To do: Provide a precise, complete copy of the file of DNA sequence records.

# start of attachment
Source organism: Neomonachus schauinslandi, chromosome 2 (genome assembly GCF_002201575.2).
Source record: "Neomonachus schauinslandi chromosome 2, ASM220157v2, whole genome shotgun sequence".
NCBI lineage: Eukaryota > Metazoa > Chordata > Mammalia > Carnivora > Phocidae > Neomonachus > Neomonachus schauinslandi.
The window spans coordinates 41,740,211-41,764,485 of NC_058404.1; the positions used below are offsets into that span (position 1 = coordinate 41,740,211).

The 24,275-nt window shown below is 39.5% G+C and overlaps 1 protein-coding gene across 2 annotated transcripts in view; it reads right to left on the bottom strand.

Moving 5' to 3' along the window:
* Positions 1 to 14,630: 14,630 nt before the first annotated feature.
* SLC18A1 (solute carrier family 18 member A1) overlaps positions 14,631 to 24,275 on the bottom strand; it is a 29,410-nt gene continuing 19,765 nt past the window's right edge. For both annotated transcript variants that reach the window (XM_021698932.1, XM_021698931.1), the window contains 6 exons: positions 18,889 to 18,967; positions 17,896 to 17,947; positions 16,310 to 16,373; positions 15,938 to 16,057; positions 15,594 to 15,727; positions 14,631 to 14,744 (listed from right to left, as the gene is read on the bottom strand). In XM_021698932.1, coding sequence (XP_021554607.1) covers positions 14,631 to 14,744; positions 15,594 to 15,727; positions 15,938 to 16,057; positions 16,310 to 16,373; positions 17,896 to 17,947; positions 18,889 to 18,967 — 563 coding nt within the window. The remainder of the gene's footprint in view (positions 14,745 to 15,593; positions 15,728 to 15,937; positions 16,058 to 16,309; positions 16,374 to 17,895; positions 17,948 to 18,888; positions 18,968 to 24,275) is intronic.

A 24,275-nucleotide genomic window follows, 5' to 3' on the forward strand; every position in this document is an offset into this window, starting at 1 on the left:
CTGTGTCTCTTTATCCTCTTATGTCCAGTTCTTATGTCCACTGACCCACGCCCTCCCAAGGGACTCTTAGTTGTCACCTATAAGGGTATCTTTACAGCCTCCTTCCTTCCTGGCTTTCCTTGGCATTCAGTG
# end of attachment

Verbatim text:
Source organism: Neomonachus schauinslandi, chromosome 2 (genome assembly GCF_002201575.2).
Source record: "Neomonachus schauinslandi chromosome 2, ASM220157v2, whole genome shotgun sequence".
NCBI lineage: Eukaryota > Metazoa > Chordata > Mammalia > Carnivora > Phocidae > Neomonachus > Neomonachus schauinslandi.
The window spans coordinates 41,740,211-41,764,485 of NC_058404.1; the positions used below are offsets into that span (position 1 = coordinate 41,740,211).

The 24,275-nt window shown below is 39.5% G+C and overlaps 1 protein-coding gene across 2 annotated transcripts in view; it reads right to left on the bottom strand.

Moving 5' to 3' along the window:
* Positions 1 to 14,630: 14,630 nt before the first annotated feature.
* SLC18A1 (solute carrier family 18 member A1) overlaps positions 14,631 to 24,275 on the bottom strand; it is a 29,410-nt gene continuing 19,765 nt past the window's right edge. For both annotated transcript variants that reach the window (XM_021698932.1, XM_021698931.1), the window contains 6 exons: positions 18,889 to 18,967; positions 17,896 to 17,947; positions 16,310 to 16,373; positions 15,938 to 16,057; positions 15,594 to 15,727; positions 14,631 to 14,744 (listed from right to left, as the gene is read on the bottom strand). In XM_021698932.1, coding sequence (XP_021554607.1) covers positions 14,631 to 14,744; positions 15,594 to 15,727; positions 15,938 to 16,057; positions 16,310 to 16,373; positions 17,896 to 17,947; positions 18,889 to 18,967 — 563 coding nt within the window. The remainder of the gene's footprint in view (positions 14,745 to 15,593; positions 15,728 to 15,937; positions 16,058 to 16,309; positions 16,374 to 17,895; positions 17,948 to 18,888; positions 18,968 to 24,275) is intronic.

A 24,275-nucleotide genomic window follows, 5' to 3' on the forward strand; every position in this document is an offset into this window, starting at 1 on the left:
CTGTGTCTCTTTATCCTCTTATGTCCAGTTCTTATGTCCACTGACCCACGCCCTCCCAAGGGACTCTTAGTTGTCACCTATAAGGGTATCTTTACAGCCTCCTTCCTTCCTGGCTTTCCTTGGCATTCAGTG